Programs specialized in imagining new games, such as Angelina, pose scenarios, challenges, and characters that their human companions would never have thought of and demonstrate the possible future of the creative arts.

Michael Cook, a 30-year-old researcher at the University of Falmouth (United Kingdom), has developed artificial intelligence (AI) capable of creating new games from scratch. Cook calls the machine Angelina. From its earliest form, in 2011, it has established hundreds of experimental video games, has been praised in an international competition of game creation and his work has been presented in an art exhibition in a gallery in New York (USA).

The algorithms of game creation are almost as old as the videogames themselves, but their use is usually limited to the generation of terrains and other simple digital works of art. The next frontier uses increasingly advanced machine learning techniques to design entirely new games that, to date, have avoided the human imagination.

Although in some domains, such as law, ethics, and medical care, ignoring history and models are an apparent weakness for artificial intelligence, the design of the game is a strength that could stimulate creativity. Also, it could help designers reduce the cost of producing games.

In the early 1980s, the Rogue text-based adventure game used the generation of pseudo-random prisons to create endless variations. The intergalactic game Elite generated vast swaths of outer space using nothing more than the Fibonacci series, thus introducing a multiverse into a game that weighed less than an email.

More recently, games have begun to provide more than just grounds. For the 2011 Skyrim RPG, for example, the algorithms generated simple but unique missions by randomly setting up places, enemies, and a target, thus relieving the workload of game mission designers. For No Man’s Sky, 2016, the algorithms allowed a small team of designers to create a world of games of unimaginably vast dimensions and filled it with real creatures that nobody, including the designers, had seen before (see ‘No Man’s Sky,’ an almost infinite universe created with algorithms ).

The technique continues to evolve: a team of researchers from the University of Lyon (France), Purdue University (USA), and video game publisher Ubisoft has published an article that describes how, in the future, game designers could merely draw a horizon and let the AI-complete all the geological details.

Angelina’s goal is to create entirely new game elements, a form of computational creativity. At first glance, Angelina works with surprising simplicity: Cook presses a button labeled “Play” and starts. Next, artificial intelligence describes a new game in a unique description language that details the rules of the game and their levels.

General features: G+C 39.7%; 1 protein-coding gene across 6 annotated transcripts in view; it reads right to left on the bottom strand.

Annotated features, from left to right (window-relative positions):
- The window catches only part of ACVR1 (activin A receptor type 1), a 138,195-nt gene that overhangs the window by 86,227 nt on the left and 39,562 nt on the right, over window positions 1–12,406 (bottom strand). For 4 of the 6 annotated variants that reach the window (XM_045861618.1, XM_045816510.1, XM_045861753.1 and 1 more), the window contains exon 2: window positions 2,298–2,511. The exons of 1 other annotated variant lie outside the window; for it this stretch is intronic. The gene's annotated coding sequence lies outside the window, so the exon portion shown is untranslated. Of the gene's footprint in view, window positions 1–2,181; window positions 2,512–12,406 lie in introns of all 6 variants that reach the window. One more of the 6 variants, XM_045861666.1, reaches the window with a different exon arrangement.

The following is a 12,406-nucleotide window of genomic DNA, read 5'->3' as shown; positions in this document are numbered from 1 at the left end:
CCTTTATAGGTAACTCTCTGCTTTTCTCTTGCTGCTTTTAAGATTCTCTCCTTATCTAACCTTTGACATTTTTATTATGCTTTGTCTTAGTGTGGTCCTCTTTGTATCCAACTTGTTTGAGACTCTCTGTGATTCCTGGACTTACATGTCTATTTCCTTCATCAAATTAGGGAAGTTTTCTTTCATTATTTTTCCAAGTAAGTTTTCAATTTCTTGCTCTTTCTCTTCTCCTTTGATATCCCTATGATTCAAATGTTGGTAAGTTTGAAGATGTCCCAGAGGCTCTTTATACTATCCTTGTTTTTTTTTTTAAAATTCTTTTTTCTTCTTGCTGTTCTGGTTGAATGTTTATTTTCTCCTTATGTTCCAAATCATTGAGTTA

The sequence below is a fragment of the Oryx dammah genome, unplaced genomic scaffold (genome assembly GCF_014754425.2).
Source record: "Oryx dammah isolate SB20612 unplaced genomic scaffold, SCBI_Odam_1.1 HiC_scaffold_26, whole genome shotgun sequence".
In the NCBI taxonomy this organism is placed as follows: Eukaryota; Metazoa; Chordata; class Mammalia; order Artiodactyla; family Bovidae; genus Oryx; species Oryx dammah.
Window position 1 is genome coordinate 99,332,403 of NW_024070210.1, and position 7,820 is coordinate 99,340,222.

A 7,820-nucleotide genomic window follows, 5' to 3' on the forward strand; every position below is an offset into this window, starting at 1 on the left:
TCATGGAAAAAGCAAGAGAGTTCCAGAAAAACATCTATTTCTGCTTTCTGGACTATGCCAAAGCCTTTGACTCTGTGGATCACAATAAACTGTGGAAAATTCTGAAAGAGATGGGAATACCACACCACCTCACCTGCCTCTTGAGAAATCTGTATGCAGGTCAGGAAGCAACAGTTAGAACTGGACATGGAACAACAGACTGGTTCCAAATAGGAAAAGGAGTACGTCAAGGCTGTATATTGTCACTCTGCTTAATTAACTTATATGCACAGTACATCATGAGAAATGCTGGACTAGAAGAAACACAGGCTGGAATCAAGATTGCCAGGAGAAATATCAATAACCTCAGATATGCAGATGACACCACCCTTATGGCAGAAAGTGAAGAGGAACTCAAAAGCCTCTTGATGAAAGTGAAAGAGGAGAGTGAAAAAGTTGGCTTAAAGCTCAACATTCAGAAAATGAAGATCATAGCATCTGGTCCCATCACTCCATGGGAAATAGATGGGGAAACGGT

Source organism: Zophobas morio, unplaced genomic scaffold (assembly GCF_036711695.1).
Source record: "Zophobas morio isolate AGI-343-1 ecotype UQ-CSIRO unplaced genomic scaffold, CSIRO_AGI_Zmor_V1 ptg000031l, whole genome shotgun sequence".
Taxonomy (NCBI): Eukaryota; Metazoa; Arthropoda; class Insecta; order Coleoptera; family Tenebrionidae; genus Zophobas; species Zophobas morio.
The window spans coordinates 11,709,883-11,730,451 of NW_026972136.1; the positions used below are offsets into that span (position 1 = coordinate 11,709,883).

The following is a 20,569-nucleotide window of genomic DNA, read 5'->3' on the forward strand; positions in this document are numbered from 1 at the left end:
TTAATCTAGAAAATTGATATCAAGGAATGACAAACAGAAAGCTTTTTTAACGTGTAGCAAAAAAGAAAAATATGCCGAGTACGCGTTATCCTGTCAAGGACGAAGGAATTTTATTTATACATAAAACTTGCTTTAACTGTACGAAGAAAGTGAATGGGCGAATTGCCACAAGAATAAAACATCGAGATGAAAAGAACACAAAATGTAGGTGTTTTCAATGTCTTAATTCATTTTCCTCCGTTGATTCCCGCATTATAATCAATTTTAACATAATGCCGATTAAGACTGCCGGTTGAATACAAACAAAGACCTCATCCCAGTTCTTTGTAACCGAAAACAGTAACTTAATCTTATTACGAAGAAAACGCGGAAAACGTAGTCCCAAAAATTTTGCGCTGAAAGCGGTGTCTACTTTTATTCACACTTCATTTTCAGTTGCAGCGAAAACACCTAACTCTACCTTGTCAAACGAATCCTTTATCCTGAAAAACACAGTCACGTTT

You can create games from images taken from unlicensed galleries such as Wikimedia Commons, and you can develop the proof and rules with characters and ideas taken from digital newspapers and social networks(think of the presidents of the United States or Brexit, for example). This information is recorded in a text file that can then be run by a standalone application, in the same way, that a game console reads a game cartridge.

During his early years, Angelina was limited to developing platform games, the style of Super Mario Bros of Nintendo. But in the current monotony of the software, which has been designed for further expansion, its stock has increased to include other genres, such as puzzle games and adventures.

“Angelina does not intend to make a game in a particular genre, rather she tries to create games that match the notion that represents a good game, explains Cook. This notion of quality now comes from Cook’s ideas about game design (such as making sure the game is not impossible to win or lose and offering players a series of exciting options at each step), but with Time, he says, the system will learn from the comments of the players, as well as from their own experience of playing games made by human designers.

In most cases, semi-autonomous game creation systems are supported by human designers. “There are two types of video game content: ‘disposable’ content, such as terrain, common enemies, missions that do not add to the general plot and have a very short-lasting impact on the player, and ‘memorable’ content, such as ‘monsters’ Boss’ and main plot points, “explains 42-year-old associate professor at the Georgia Institute of Technology (USA) Mark Riedl. “While the automatic creation of ‘disposable’ content has been used for decades by simple algorithms based on rules, the generation of ‘memorable’ content